My post on The Biggest Bad Advice on Story Openings has generated a
lively and sometimes controversial discussion about the facets and subtleties of an action scene opening.
I still think my advice is dead on, and
that agents/editors aren't looking for action-oriented scenes as much as
a compelling and interesting opening. But action does not automatically
equal compelling and interesting.
Sharon Cousins posted a
response that I found extremely helpful, offering examples of action
that is meaningful, not empty. Here's what she shared:
disconcerting to find oneself in the middle of, say, a battle in which
one does not even know which side matters or who to care about. Starting in the heat of the crisis scene—and then flashing back through
the whole rest of the story—gets old. On the other hand, books that
start with pages of rambling exposition or descriptions are not exactly
My working answer at this point? Part of it is
start with an action of significance to the story. Not
"the" action in terms of climactic or something large or extreme, but something
central to the main character(s) should be happening, moving
in the first sentence, in a way that contributes to forming an image in
the reader's mind that engages, and something significant should keep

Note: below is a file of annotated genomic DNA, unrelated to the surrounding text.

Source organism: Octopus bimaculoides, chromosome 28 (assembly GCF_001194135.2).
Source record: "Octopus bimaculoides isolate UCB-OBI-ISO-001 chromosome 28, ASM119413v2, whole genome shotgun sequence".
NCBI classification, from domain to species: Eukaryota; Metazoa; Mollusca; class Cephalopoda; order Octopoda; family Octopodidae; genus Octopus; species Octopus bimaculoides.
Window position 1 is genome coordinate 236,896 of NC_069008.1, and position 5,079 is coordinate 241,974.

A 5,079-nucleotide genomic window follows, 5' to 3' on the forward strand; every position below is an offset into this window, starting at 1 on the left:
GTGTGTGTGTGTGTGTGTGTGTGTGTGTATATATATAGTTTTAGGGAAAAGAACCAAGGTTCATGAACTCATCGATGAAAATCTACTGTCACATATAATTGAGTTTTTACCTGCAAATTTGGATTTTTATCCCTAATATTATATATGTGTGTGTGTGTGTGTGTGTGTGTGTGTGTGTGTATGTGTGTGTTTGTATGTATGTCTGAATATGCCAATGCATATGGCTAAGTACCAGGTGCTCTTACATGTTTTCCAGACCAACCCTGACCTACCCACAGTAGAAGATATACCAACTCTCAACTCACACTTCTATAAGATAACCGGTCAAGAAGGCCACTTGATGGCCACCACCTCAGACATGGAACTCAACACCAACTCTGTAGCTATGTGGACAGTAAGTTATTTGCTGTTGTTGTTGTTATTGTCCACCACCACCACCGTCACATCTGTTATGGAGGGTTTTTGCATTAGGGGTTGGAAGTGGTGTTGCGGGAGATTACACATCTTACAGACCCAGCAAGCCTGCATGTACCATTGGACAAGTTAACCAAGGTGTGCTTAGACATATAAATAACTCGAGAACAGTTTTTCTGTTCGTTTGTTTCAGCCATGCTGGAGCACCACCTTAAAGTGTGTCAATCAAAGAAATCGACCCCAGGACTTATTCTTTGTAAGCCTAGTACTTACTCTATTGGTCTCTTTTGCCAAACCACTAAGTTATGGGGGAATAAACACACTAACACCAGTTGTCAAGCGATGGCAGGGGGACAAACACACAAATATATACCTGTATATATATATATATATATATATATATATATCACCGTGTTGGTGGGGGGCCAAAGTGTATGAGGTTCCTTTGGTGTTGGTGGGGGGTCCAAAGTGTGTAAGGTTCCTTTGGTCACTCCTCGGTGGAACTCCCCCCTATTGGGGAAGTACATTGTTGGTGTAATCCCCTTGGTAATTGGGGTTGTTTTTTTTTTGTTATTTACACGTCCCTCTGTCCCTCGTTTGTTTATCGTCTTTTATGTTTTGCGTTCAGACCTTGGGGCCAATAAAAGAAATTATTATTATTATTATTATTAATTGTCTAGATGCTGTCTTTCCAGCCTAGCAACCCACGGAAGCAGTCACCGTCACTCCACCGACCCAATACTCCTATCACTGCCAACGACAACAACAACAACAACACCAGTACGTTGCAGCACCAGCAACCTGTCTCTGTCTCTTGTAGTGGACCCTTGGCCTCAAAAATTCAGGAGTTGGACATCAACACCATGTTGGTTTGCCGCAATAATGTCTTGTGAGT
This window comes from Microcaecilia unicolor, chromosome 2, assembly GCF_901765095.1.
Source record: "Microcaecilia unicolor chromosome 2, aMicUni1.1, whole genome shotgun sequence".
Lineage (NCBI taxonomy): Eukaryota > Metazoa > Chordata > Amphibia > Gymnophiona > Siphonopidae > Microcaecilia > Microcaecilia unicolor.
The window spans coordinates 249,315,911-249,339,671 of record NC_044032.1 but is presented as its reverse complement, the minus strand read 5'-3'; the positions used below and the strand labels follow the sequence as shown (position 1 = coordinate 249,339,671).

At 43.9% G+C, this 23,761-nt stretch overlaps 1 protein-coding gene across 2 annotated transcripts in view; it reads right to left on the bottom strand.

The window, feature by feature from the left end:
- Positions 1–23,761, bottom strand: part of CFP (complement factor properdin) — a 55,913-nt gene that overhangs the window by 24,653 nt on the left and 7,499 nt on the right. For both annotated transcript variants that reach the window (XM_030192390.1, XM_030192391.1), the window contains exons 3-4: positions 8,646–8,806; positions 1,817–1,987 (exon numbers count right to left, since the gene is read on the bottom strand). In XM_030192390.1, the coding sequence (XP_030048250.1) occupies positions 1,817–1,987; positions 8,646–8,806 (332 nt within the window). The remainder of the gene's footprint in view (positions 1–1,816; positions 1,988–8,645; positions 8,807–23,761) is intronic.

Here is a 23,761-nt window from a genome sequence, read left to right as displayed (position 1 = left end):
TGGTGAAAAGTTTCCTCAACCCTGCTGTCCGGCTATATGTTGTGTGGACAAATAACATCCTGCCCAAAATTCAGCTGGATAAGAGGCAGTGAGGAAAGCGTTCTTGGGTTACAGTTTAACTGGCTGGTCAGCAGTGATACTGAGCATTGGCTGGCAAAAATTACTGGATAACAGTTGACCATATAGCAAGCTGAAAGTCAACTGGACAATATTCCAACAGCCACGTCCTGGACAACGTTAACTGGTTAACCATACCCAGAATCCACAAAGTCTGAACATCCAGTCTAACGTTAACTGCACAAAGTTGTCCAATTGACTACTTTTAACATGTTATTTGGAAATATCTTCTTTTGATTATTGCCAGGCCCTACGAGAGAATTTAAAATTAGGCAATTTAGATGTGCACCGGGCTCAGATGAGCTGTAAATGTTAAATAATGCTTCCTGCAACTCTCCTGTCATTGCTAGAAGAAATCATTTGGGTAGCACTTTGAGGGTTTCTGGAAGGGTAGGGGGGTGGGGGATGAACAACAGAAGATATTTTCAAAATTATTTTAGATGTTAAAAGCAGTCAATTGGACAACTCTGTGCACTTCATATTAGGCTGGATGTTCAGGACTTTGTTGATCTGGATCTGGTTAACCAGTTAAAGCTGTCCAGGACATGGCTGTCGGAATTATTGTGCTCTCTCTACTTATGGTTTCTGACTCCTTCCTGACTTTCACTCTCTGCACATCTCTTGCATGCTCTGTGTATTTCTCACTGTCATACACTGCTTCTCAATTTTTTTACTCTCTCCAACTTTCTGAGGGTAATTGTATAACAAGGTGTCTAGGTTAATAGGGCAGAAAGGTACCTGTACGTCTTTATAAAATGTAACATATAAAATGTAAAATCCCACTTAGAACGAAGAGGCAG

happening after that sentence. Quick examples:
The sun on the horizon shone clear
and bright in a blue
sky with floating picture-book clouds. A rooster crowed, sounding proud
in the still air, answered by a ba-ah from a waking sheep. Morning had
broken and it was a fine day for the fair.
pairs of small blue eyes opened to the ray of sunshine that peeped
through the curtains. Sally jumped out of bed and ran to the window,
her heart beating fast. "It's a beautiful day for the fair, Mary," she
said, "and I just know our pumpkin is going to win the prize!"
think choosing the right significant action—one that lets you start
painting your picture and engaging people in your characters—is very
important. In my second example, in three sentences we are introduced
to two characters, we start getting a picture of them, and we have at
least one question introduced and the beginning of tension. Most people
will cheer for kids trying to win a prize at the fair, so reader
engagement begins. Because something happens right away, there is more
of a feeling that the story is going to keep moving. The elements are
working for the story. In the first example, nothing is really working
for the story except a hint that there will be a fair involved. It
could be the opening for any one of hundreds of stories about going to
Rock bottom, for a story to succeed, you need to make
the reader care, whether that reader is a prospective agent or editor or
your next-door neighbor. Beginning with the right significant
action—one that is graphic in terms of making an image in the reader's
mind—can be very important. The right significant action doesn't
necessarily have to be part of a large event or action, but will be one
that contributes to engagement with your character(s) and one that can
logically lead to further development of story questions, tension, and
My thanks to Sharon for granting me
permission to post.
Brief bio of Sharon: She is the Idaho
regional representative for the International Women's Writing Guild.
She spends most of her time in her unique
travel-trailer-turned-writing-studio, working on her novel-in-revision,
her newsletter, and her website, Write 'em Cowgirls!
Sharon also writes and edits for Solar Cookers International,
where she serves on the executive board. She hopes to be agent-hunting